The Great Lakes Industrial Portfolio represents the eighth transaction between Alex. Brown Realty and Biynah. According to The Plain Dealer, the price of the transaction was $43 million. The joint venture said it acquired the portfolio at a substantial discount to replacement cost. “Given our low basis and the in-place income, our investment should yield strong cash-on-cash returns from day one,” commented Tom Burton, Alex. Brown Realty’s chief investment officer. He also said that the financing arranged by ARES Real Estate gives the joint venture the flexibility to sell off individual buildings. “That flexibility will undoubtedly enhance our exit strategy.”

Photo credit: Alex. Brown Realty
Charts courtesy of CBRE

Cleveland’s Victory Center Wins 2014 Preservation Achievement Award

27 May 2014, 3:49 pm

 By Adrian Maties, Associate Editor

The new Victory Center redevelopment received recognition on May 1 at the 2014 Celebration of Preservation. The $26.6 million redevelopment of the almost 100-year-old, four-story building at 7012 Euclid Ave. was honored with the Preservation Achievement Award for a Commercial Building by the Cleveland Restoration Society and the Cleveland Chapter of the American Institute of Architects. The new mixed-use complex is located in the core of Cleveland’s Health-Tech Corridor, and is now ready to house the city’s growing incubator and accelerator growth-stage companies.

Garson Victory LLC,  a partnership led by real estate broker Scott Garson, was behind the project. The redevelopment team also includes Domokur Architects, Partners Environmental Consulting, Heritage Consulting, HLMS Sustainability Solutions and NAI Daus.

According to real estate website PropertyShark, the building was constructed in 1917 by the Craig Curtis Co. Griebel and Ebeling architects designed the building in the Neo-­Classical Revival style.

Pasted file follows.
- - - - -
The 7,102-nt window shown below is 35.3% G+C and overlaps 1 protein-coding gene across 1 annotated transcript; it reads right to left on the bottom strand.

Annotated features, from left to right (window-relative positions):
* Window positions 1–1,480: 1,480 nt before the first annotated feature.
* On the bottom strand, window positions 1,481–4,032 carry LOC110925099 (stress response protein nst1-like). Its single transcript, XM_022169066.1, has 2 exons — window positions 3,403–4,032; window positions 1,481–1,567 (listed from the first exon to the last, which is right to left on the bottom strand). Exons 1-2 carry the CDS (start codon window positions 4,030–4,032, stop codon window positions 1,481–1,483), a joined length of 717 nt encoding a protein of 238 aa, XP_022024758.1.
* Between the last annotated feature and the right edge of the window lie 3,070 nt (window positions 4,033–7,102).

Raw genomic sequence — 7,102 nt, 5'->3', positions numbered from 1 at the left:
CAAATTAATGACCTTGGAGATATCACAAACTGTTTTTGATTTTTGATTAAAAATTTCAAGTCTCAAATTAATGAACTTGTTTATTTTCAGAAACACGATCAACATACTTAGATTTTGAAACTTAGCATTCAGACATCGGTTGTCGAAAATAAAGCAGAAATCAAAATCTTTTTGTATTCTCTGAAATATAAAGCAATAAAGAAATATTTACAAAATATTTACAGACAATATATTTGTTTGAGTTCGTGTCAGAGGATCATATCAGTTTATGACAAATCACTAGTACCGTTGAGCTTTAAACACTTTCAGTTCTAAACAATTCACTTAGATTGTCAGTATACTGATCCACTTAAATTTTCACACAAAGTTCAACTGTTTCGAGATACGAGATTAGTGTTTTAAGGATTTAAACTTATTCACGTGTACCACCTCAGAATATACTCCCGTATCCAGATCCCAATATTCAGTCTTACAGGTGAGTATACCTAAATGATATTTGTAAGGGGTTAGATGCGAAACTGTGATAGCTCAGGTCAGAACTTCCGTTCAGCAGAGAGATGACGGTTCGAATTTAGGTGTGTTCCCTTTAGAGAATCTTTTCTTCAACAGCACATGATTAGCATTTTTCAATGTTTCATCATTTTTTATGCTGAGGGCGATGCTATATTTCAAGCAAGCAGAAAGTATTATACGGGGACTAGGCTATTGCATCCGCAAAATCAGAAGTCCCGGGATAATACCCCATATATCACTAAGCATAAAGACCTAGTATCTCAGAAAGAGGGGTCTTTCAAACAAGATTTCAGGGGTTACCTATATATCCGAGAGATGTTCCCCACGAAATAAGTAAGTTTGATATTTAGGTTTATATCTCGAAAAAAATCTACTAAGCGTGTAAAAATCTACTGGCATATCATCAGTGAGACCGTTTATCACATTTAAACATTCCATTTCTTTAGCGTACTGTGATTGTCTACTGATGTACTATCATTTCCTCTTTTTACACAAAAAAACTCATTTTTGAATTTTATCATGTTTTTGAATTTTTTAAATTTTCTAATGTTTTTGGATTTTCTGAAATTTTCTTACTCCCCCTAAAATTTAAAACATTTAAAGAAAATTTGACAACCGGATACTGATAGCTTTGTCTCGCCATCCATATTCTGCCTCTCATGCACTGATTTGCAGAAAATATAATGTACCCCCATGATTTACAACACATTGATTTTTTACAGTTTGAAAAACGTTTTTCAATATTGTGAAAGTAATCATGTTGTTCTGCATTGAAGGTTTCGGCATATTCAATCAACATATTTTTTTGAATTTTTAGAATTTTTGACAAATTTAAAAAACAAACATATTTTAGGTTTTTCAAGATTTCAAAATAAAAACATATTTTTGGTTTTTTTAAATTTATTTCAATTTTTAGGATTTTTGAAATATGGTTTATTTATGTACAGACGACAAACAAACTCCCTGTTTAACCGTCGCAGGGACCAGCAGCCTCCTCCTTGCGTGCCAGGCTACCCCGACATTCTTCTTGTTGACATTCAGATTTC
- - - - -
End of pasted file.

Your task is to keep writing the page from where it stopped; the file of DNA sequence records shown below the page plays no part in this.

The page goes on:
Garson Victory acquired the property in late 2010 for $2.7 million. The restoration project called for the repair and replacement of the terra cotta cornice, the replacement of almost 90 window lintels, repairs to the brick façade and the replacement of 337 windows to exactly match the original window system of the property. The main lobby off Euclid Avenue was also restored. It includes the original terrazzo floor and marble wainscoting, which now sparkle under the upgraded contemporary lighting. The renovation was financed with the help of historic tax credits.

Victory Center opened its doors to tenants earlier this year. The 170,000-square-foot facility is LEED Silver certified and offers both lab and office space.

Photo courtesy of NAI Daus.


Trulia Study Ranks Ohio Cities High for Affordable Housing

18 May 2014, 4:46 am

By Adrian Maties, Associate Editor

Are you a middle-class American looking to buy a home? Head to the Midwestern United States — and make sure you stay away from California. That was a recommendation of real estate research firm Trulia’s list of the least and most expensive U.S. housing markets for today’s middle class.

According to Trulia, affordability has worsened in the past year. Home prices have climbed faster than incomes and mortgage rates have risen. As the nation recovers from the last housing crash, homes are still relatively affordable. And even though prices continue to rise, they are still below pre-recession levels. But homeownership is out of the reach of the middle class in many markets, especially along the coasts.

If you really want to buy a home, you should definitely start your search in Ohio. Last year, Coldwell Banker named Cleveland the most affordable city in the United States. Second on that list was Garfield Heights, a city in the Cleveland metro area. Now, Trulia reports that five of the top 10 most affordable housing markets for the middle class are located in the Buckeye State.